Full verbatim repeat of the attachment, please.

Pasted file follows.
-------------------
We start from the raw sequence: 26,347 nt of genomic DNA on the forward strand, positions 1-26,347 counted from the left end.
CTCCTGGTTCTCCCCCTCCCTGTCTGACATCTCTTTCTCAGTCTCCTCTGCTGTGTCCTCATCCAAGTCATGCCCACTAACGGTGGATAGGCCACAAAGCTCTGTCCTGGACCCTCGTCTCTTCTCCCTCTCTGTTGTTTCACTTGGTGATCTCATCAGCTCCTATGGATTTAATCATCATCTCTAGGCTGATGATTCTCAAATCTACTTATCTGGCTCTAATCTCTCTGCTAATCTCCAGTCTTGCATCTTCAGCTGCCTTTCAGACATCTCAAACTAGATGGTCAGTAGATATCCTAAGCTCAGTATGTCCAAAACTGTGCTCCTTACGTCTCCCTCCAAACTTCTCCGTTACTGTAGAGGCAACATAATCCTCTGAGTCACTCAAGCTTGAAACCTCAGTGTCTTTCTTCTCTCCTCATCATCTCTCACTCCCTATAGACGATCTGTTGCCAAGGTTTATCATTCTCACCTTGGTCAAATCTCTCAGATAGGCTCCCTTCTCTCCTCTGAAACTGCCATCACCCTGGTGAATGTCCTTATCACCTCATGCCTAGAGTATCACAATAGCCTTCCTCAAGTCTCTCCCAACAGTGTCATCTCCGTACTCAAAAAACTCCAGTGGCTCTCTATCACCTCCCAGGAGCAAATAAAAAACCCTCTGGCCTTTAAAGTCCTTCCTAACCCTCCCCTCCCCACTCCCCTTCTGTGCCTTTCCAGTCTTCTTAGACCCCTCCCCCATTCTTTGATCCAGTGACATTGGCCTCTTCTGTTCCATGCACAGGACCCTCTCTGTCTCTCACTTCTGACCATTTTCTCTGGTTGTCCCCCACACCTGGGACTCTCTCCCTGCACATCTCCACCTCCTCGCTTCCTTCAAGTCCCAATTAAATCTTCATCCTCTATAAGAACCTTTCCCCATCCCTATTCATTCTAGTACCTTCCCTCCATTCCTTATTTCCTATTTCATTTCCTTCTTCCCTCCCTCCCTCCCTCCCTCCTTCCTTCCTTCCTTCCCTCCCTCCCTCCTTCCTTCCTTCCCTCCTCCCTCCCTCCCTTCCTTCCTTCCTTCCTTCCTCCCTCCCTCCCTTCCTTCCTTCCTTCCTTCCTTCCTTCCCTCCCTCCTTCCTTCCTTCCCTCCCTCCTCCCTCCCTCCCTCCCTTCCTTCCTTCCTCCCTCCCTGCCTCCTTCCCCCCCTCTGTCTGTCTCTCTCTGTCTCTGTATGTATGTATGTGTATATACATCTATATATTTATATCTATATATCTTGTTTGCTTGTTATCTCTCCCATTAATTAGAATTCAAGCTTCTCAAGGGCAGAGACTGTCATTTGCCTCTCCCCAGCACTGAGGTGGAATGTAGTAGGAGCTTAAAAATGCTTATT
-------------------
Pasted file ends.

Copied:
We start from the raw sequence: 26,347 nt of genomic DNA on the forward strand, positions 1-26,347 counted from the left end.
CTCCTGGTTCTCCCCCTCCCTGTCTGACATCTCTTTCTCAGTCTCCTCTGCTGTGTCCTCATCCAAGTCATGCCCACTAACGGTGGATAGGCCACAAAGCTCTGTCCTGGACCCTCGTCTCTTCTCCCTCTCTGTTGTTTCACTTGGTGATCTCATCAGCTCCTATGGATTTAATCATCATCTCTAGGCTGATGATTCTCAAATCTACTTATCTGGCTCTAATCTCTCTGCTAATCTCCAGTCTTGCATCTTCAGCTGCCTTTCAGACATCTCAAACTAGATGGTCAGTAGATATCCTAAGCTCAGTATGTCCAAAACTGTGCTCCTTACGTCTCCCTCCAAACTTCTCCGTTACTGTAGAGGCAACATAATCCTCTGAGTCACTCAAGCTTGAAACCTCAGTGTCTTTCTTCTCTCCTCATCATCTCTCACTCCCTATAGACGATCTGTTGCCAAGGTTTATCATTCTCACCTTGGTCAAATCTCTCAGATAGGCTCCCTTCTCTCCTCTGAAACTGCCATCACCCTGGTGAATGTCCTTATCACCTCATGCCTAGAGTATCACAATAGCCTTCCTCAAGTCTCTCCCAACAGTGTCATCTCCGTACTCAAAAAACTCCAGTGGCTCTCTATCACCTCCCAGGAGCAAATAAAAAACCCTCTGGCCTTTAAAGTCCTTCCTAACCCTCCCCTCCCCACTCCCCTTCTGTGCCTTTCCAGTCTTCTTAGACCCCTCCCCCATTCTTTGATCCAGTGACATTGGCCTCTTCTGTTCCATGCACAGGACCCTCTCTGTCTCTCACTTCTGACCATTTTCTCTGGTTGTCCCCCACACCTGGGACTCTCTCCCTGCACATCTCCACCTCCTCGCTTCCTTCAAGTCCCAATTAAATCTTCATCCTCTATAAGAACCTTTCCCCATCCCTATTCATTCTAGTACCTTCCCTCCATTCCTTATTTCCTATTTCATTTCCTTCTTCCCTCCCTCCCTCCCTCCCTCCTTCCTTCCTTCCTTCCCTCCCTCCCTCCTTCCTTCCTTCCCTCCTCCCTCCCTCCCTTCCTTCCTTCCTTCCTTCCTCCCTCCCTCCCTTCCTTCCTTCCTTCCTTCCTTCCTTCCCTCCCTCCTTCCTTCCTTCCCTCCCTCCTCCCTCCCTCCCTCCCTTCCTTCCTTCCTCCCTCCCTGCCTCCTTCCCCCCCTCTGTCTGTCTCTCTCTGTCTCTGTATGTATGTATGTGTATATACATCTATATATTTATATCTATATATCTTGTTTGCTTGTTATCTCTCCCATTAATTAGAATTCAAGCTTCTCAAGGGCAGAGACTGTCATTTGCCTCTCCCCAGCACTGAGGTGGAATGTAGTAGGAGCTTAAAAATGCTTATT